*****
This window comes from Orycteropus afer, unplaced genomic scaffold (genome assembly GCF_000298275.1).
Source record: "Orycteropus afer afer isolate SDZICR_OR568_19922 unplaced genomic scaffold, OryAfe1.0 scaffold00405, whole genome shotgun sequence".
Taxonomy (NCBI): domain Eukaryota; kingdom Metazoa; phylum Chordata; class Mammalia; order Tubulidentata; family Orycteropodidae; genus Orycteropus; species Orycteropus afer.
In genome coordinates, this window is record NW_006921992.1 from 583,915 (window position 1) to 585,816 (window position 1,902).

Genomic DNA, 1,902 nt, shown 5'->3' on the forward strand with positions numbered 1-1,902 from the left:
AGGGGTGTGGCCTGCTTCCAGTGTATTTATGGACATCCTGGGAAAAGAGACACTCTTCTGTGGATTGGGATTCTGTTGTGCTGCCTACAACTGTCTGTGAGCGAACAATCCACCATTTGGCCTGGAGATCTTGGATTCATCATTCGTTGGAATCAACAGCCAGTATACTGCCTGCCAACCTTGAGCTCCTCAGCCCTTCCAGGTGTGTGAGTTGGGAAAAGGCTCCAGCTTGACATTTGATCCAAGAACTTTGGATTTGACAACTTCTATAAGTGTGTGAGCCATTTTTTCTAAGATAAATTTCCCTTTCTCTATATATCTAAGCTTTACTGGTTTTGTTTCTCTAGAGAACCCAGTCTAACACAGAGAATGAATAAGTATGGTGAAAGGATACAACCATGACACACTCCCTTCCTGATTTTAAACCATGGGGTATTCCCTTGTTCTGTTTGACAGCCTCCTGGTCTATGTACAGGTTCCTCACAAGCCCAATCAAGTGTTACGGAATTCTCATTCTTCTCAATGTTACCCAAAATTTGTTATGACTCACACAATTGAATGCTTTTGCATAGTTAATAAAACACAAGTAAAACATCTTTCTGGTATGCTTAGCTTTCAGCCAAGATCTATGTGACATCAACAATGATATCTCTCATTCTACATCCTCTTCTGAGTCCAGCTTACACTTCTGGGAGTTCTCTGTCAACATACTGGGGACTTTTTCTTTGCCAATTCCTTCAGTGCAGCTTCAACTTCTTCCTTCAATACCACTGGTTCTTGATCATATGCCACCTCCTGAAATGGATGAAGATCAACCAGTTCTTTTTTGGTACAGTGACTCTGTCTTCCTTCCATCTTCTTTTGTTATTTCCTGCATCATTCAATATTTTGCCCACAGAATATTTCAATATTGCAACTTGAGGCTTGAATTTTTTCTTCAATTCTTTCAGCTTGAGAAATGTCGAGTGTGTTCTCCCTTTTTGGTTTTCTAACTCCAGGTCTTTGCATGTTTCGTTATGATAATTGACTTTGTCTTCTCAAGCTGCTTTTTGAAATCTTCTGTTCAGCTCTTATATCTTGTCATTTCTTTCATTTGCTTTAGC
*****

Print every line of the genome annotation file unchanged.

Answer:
This window comes from Orycteropus afer, unplaced genomic scaffold (genome assembly GCF_000298275.1).
Source record: "Orycteropus afer afer isolate SDZICR_OR568_19922 unplaced genomic scaffold, OryAfe1.0 scaffold00405, whole genome shotgun sequence".
Taxonomy (NCBI): domain Eukaryota; kingdom Metazoa; phylum Chordata; class Mammalia; order Tubulidentata; family Orycteropodidae; genus Orycteropus; species Orycteropus afer.
In genome coordinates, this window is record NW_006921992.1 from 583,915 (window position 1) to 585,816 (window position 1,902).

Genomic DNA, 1,902 nt, shown 5'->3' on the forward strand with positions numbered 1-1,902 from the left:
AGGGGTGTGGCCTGCTTCCAGTGTATTTATGGACATCCTGGGAAAAGAGACACTCTTCTGTGGATTGGGATTCTGTTGTGCTGCCTACAACTGTCTGTGAGCGAACAATCCACCATTTGGCCTGGAGATCTTGGATTCATCATTCGTTGGAATCAACAGCCAGTATACTGCCTGCCAACCTTGAGCTCCTCAGCCCTTCCAGGTGTGTGAGTTGGGAAAAGGCTCCAGCTTGACATTTGATCCAAGAACTTTGGATTTGACAACTTCTATAAGTGTGTGAGCCATTTTTTCTAAGATAAATTTCCCTTTCTCTATATATCTAAGCTTTACTGGTTTTGTTTCTCTAGAGAACCCAGTCTAACACAGAGAATGAATAAGTATGGTGAAAGGATACAACCATGACACACTCCCTTCCTGATTTTAAACCATGGGGTATTCCCTTGTTCTGTTTGACAGCCTCCTGGTCTATGTACAGGTTCCTCACAAGCCCAATCAAGTGTTACGGAATTCTCATTCTTCTCAATGTTACCCAAAATTTGTTATGACTCACACAATTGAATGCTTTTGCATAGTTAATAAAACACAAGTAAAACATCTTTCTGGTATGCTTAGCTTTCAGCCAAGATCTATGTGACATCAACAATGATATCTCTCATTCTACATCCTCTTCTGAGTCCAGCTTACACTTCTGGGAGTTCTCTGTCAACATACTGGGGACTTTTTCTTTGCCAATTCCTTCAGTGCAGCTTCAACTTCTTCCTTCAATACCACTGGTTCTTGATCATATGCCACCTCCTGAAATGGATGAAGATCAACCAGTTCTTTTTTGGTACAGTGACTCTGTCTTCCTTCCATCTTCTTTTGTTATTTCCTGCATCATTCAATATTTTGCCCACAGAATATTTCAATATTGCAACTTGAGGCTTGAATTTTTTCTTCAATTCTTTCAGCTTGAGAAATGTCGAGTGTGTTCTCCCTTTTTGGTTTTCTAACTCCAGGTCTTTGCATGTTTCGTTATGATAATTGACTTTGTCTTCTCAAGCTGCTTTTTGAAATCTTCTGTTCAGCTCTTATATCTTGTCATTTCTTTCATTTGCTTTAGC